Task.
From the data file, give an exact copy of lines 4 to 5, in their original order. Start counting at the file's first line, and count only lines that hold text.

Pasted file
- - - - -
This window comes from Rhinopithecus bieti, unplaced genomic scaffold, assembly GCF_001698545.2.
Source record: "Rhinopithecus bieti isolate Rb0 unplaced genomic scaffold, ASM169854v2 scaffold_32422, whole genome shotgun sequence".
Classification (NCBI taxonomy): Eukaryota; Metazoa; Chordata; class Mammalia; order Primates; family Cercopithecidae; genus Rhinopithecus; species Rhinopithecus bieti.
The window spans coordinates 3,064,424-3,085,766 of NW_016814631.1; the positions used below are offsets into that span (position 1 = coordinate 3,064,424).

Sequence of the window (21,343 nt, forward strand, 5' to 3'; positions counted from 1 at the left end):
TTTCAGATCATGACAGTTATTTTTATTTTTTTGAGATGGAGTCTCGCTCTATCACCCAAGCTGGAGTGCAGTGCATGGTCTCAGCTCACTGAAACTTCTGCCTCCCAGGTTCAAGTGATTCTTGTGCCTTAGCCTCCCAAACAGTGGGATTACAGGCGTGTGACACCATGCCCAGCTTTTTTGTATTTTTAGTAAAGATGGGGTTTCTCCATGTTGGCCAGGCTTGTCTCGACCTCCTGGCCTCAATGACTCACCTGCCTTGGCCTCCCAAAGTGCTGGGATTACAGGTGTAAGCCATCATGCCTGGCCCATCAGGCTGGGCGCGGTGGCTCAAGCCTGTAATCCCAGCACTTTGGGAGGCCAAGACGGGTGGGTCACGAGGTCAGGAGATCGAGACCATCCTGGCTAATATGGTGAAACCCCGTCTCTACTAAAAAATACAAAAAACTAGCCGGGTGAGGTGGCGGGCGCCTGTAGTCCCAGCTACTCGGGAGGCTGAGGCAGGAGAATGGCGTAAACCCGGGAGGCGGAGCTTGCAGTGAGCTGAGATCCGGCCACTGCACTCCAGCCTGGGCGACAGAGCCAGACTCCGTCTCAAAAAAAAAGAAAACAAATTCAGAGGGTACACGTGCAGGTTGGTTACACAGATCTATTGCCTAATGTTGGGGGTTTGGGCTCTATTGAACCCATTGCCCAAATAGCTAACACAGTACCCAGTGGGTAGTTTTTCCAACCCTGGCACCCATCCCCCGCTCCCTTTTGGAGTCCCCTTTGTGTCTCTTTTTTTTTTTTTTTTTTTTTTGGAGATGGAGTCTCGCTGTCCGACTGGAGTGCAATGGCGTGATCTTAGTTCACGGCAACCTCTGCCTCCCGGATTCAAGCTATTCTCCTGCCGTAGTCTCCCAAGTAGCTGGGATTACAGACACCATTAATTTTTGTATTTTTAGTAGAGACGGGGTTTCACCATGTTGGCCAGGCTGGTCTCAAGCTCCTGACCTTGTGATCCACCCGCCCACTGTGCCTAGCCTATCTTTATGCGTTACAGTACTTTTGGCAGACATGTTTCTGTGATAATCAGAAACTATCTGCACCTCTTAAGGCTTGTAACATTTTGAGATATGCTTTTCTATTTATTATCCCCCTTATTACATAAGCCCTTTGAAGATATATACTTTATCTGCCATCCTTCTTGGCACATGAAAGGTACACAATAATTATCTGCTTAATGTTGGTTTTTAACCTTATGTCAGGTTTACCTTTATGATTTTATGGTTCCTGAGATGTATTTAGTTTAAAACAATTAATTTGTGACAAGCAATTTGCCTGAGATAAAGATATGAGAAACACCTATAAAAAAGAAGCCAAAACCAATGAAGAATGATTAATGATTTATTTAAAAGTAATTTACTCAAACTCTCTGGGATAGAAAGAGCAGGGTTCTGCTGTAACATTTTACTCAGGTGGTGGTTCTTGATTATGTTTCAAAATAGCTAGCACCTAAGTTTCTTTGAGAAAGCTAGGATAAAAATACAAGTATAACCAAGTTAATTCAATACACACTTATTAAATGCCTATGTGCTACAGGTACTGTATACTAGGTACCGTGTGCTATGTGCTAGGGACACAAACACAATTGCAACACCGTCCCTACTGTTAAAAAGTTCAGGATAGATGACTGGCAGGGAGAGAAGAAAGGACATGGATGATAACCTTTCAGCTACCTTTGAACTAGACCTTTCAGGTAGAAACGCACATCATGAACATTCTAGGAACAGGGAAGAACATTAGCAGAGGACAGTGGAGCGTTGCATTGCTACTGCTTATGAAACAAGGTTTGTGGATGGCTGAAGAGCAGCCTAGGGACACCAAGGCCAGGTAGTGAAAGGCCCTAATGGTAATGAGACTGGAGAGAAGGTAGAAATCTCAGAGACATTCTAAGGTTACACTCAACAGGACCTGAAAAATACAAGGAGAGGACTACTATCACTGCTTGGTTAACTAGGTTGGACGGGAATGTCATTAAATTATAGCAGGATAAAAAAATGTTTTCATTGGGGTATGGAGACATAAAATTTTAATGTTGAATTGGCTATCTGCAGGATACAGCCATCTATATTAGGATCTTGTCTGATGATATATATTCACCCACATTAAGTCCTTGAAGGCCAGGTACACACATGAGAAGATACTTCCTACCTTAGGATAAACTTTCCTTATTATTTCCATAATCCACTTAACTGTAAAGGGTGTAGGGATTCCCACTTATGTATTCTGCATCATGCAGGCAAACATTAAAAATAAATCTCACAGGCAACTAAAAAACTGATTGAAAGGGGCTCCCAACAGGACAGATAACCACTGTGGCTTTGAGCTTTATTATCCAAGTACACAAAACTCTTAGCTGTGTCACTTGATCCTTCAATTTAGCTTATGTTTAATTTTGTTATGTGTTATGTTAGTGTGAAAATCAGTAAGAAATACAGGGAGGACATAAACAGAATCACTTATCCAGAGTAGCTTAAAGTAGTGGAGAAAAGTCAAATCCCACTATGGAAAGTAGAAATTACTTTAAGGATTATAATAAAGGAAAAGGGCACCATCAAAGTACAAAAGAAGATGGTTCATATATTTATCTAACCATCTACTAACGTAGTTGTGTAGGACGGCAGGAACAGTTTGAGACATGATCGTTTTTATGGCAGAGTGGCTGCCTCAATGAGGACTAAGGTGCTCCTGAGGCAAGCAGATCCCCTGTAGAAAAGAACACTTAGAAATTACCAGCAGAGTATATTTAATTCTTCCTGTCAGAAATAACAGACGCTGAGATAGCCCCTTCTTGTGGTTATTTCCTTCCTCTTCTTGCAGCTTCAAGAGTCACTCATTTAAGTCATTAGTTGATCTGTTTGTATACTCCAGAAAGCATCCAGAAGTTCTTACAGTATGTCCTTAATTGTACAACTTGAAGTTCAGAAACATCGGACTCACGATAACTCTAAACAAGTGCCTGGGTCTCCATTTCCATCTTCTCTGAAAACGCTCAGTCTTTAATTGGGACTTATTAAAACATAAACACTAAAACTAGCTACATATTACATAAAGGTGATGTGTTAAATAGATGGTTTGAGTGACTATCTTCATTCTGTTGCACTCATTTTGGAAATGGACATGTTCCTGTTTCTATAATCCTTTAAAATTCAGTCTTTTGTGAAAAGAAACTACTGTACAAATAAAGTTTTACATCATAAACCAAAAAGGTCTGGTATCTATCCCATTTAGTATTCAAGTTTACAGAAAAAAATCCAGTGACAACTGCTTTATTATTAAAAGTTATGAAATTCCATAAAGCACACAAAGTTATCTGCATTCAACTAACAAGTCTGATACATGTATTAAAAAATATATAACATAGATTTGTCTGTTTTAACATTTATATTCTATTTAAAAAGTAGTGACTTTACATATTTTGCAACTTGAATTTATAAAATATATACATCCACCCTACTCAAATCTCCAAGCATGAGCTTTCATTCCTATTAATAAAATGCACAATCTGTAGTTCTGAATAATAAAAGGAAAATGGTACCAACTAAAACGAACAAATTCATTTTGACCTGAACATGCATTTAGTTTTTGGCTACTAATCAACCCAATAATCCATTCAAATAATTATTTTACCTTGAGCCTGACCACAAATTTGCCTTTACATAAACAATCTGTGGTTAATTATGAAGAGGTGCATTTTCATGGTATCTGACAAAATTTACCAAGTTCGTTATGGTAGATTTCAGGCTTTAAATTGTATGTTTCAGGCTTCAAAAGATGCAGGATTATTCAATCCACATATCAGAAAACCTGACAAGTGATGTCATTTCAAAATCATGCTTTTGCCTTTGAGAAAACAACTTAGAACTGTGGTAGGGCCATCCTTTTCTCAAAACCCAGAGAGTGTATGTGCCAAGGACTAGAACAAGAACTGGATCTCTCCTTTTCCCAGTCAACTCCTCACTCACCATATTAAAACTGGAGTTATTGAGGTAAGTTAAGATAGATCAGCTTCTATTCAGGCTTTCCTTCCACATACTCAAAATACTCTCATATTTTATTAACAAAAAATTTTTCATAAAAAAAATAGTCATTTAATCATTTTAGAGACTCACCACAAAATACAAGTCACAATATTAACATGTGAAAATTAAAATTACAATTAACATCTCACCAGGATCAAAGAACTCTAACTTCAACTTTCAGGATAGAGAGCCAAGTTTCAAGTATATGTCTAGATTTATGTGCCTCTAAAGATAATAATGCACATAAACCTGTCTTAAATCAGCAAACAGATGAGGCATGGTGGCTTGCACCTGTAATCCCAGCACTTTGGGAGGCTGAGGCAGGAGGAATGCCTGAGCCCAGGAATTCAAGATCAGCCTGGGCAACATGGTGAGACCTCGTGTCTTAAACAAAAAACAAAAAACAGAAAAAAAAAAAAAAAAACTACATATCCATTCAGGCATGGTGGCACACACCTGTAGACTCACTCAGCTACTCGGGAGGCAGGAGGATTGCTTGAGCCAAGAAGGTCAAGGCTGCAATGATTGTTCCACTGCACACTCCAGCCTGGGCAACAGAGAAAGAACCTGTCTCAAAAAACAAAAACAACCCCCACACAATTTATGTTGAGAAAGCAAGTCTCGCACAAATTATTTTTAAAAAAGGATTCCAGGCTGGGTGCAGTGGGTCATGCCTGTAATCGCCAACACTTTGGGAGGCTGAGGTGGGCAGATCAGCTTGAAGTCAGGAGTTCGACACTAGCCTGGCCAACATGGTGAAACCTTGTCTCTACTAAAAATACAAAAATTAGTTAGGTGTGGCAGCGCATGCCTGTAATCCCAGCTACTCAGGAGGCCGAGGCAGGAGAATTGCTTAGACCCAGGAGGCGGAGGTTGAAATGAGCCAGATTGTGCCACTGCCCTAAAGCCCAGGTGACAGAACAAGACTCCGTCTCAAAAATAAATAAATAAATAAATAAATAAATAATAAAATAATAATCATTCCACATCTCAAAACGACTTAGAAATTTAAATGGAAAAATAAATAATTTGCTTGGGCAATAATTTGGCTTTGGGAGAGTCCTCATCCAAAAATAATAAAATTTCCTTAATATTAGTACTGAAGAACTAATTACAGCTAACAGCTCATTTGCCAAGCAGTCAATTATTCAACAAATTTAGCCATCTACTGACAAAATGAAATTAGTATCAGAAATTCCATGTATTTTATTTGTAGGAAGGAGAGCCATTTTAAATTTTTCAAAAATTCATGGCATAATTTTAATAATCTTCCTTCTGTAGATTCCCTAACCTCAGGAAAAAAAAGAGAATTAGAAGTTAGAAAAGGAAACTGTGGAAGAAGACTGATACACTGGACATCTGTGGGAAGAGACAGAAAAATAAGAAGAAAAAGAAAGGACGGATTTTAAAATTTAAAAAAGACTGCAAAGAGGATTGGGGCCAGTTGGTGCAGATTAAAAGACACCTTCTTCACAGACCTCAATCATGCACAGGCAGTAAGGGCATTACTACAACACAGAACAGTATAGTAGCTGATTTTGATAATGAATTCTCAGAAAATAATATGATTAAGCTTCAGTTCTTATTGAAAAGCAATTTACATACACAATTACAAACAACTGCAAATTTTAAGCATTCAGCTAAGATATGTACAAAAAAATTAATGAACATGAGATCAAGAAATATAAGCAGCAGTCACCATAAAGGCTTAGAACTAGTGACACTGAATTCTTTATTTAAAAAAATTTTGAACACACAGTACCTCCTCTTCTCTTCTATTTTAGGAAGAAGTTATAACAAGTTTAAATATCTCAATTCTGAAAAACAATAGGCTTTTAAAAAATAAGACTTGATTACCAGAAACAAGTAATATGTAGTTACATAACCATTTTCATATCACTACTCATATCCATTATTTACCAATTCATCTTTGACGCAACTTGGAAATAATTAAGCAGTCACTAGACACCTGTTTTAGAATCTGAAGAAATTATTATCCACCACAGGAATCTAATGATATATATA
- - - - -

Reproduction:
The window spans coordinates 3,064,424-3,085,766 of NW_016814631.1; the positions used below are offsets into that span (position 1 = coordinate 3,064,424).

Sequence of the window (21,343 nt, forward strand, 5' to 3'; positions counted from 1 at the left end):